Are Employers Allowed to Monitor Their Employee’s Social Media Use?
(National Labor Relations Act)
Social media use has skyrocketed in recent years, and it seems just about everyone takes to the internet to vent their frustrations, but is an employer permitted to forbid an employee’s mention of work, compensation or their employer on social media? Due to the relative newness of social media, laws regarding this are still in development, but the answer may surprise some employers. Obviously, an employer has a right to monitor an employee’s activities while on the clock. An employer can also forbid illegal activity, like harassment, threats, and corporate espionage. But can an employer prohibit their employees from disrespecting or criticizing their employer on social media on their own private time? Can an employer supervise an employee’s actions on the internet, or even require access to the social media pages of their employees? Sometimes.
The NLRA (National Labor Relations Act) and the NLRB (National Labor Relations Board)
The NLRA (National Labor Relations Act) is a Federal Law established in 1935 that restricts employer reactions to labor unions, collective bargaining, strikes, or other forms of concerted activity to give the employees bargaining power. The NLRB (National Labor Relations Board) is a federal agency in charge of protecting the rights of the employees as dictated by the NLRA.
This act guarantees rights to the employees even if the workplace doesn’t have a union or collective bargaining agreement in place.
Section 8(a)(1) of the NLRA specifically forbids employers from the “unlawful surveillance” of an employee’s communication that could “interfere with, restrain, or coerce” an employee’s right to participate in a labor union. This law is meant to stop employers from intimidating their employees away from participating in labor unions, not to include all employee communications. The purpose of the NLRB is to preserve the rights of employees in the private sector to group together, with or without a union, to improve working conditions and wages.
Obviously, the way we communicate has changed substantially since 1935, when the NLRA and NLRB were established. There are more than 1.3 billion social media users worldwide, giving employees a better ability to communicate and group together to effect change. Social media is the new gathering place for employees to organize unions, strikes, and other actions, while employers use it to network and advertise. As such, it is hard to tell the difference between intentional monitoring and inadvertent exposure. How can an employer know whether what they are doing goes against the NLRA?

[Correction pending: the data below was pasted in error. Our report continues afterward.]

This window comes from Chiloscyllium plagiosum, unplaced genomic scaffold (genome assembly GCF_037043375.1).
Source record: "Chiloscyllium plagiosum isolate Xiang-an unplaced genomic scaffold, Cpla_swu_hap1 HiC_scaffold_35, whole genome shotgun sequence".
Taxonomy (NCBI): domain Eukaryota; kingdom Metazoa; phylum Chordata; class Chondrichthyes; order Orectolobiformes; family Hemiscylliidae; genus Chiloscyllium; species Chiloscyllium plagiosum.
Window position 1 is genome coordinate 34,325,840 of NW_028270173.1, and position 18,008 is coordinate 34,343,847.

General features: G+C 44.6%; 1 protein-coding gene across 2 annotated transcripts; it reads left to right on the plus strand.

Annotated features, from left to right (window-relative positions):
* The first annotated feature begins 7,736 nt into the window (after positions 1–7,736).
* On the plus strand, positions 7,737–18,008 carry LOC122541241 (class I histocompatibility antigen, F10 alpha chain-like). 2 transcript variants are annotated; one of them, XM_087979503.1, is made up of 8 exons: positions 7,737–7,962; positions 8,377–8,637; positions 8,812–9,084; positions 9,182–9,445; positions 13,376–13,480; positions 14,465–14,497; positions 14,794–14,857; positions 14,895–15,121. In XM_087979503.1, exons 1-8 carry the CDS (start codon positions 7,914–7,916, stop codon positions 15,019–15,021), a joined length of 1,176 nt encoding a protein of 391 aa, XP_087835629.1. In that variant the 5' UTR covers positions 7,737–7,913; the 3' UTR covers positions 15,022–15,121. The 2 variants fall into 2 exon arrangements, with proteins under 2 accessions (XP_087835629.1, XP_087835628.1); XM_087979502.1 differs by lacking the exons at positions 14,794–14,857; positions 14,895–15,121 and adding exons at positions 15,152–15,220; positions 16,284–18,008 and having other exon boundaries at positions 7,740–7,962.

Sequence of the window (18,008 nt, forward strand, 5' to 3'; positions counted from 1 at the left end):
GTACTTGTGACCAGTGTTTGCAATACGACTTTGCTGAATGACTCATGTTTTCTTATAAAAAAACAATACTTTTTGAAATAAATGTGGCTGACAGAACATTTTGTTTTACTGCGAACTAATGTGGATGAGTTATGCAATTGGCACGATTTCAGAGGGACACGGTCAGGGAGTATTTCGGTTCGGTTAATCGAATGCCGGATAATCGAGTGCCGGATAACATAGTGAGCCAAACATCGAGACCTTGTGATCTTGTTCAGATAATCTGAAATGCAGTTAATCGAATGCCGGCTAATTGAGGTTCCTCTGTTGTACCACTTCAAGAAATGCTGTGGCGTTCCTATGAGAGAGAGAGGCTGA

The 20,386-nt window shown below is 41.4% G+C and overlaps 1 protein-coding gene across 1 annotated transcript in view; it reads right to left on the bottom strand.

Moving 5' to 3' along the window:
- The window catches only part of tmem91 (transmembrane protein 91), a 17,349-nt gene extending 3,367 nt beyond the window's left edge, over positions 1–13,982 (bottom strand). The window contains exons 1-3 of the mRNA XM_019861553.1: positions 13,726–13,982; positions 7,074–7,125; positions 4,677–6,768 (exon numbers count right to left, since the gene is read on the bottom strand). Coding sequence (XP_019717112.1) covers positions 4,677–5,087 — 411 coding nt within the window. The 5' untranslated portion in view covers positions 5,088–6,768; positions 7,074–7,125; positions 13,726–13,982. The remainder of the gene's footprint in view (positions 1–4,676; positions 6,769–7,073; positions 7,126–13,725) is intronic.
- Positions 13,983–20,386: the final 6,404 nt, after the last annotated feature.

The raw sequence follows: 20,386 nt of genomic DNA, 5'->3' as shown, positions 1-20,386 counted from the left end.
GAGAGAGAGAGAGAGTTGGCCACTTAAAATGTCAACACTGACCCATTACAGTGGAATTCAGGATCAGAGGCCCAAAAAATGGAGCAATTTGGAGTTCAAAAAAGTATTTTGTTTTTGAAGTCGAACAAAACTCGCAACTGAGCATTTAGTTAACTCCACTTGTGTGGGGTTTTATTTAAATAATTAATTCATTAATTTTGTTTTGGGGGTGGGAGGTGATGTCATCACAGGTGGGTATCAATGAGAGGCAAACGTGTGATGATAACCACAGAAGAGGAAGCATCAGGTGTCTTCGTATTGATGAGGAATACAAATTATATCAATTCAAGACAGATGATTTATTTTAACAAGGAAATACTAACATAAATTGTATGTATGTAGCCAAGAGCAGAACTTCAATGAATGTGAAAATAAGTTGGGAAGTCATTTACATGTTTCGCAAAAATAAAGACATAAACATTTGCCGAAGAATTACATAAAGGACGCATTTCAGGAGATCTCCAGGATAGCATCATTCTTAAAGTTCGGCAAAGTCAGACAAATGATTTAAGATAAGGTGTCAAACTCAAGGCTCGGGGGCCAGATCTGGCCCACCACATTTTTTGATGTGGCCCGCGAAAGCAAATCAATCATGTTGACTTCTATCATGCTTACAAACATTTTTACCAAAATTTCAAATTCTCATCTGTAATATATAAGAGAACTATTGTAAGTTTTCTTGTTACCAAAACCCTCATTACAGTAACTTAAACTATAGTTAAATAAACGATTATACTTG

How Concerted Activity Laws Apply to Social Media
Lafe Solomon, the Board’s Acting General Counsel recently published a report stating that the protection of the NLRA extends to all communications judged to be “protected concerted activity,” which means communication which includes the discussion of wages, hours, terms and conditions of employment with other employees, and if such activity is the logical result of concerns employees have expressed as a group. However, an employee’s comments on social media are usually not protected if they are just complaints made without relation to a group activity including other employees.
Solomon’s report used an example case to further demonstrate the point. The case included an employee who claims to have been constructively discharged for comments found on his Facebook page. The employee’s privacy settings were strict, but he had added his supervisor as a friend. The NLRB maintained that the employer did nothing illegal, since the employee intentionally and knowingly gave his supervisor access to his social media actions. The report shows that when an employee voluntarily grants access to their social media to their employer, anything the employer sees is not a “protected concerted activity,” and cannot be considered illegal monitoring. It is still unclear how the NLRB will deal with a situation where an employer is monitoring the Internet to access an unsecured union website that is publicly available, and the contains both information concerning an organized campaign that targets the employer, and links to social media forums where employees can discuss organized activity.
If the link is only accessible to “friends” of the union, but the website contains information similar to that discussed on the forum, and a link to join, how far can an employer go without violating his employees’ rights?
Some employers may argue rather convincingly that employees who join the website are just about as secretive as picketing outside business itself. When the court decides each case, all factors are taken into consideration, and an employer’s response can be just as complicated. Seek professional help from an experienced Arizona employment attorney. Many pending cases are still being considered that could alter the extent of NLRA protection. Developing law is tricky, and employers must seek professional assistance when constructing policies concerning social media use.
Brad Denton – Denton Peterson, PC
1930 N Arboleda #200
Mesa, AZ 85213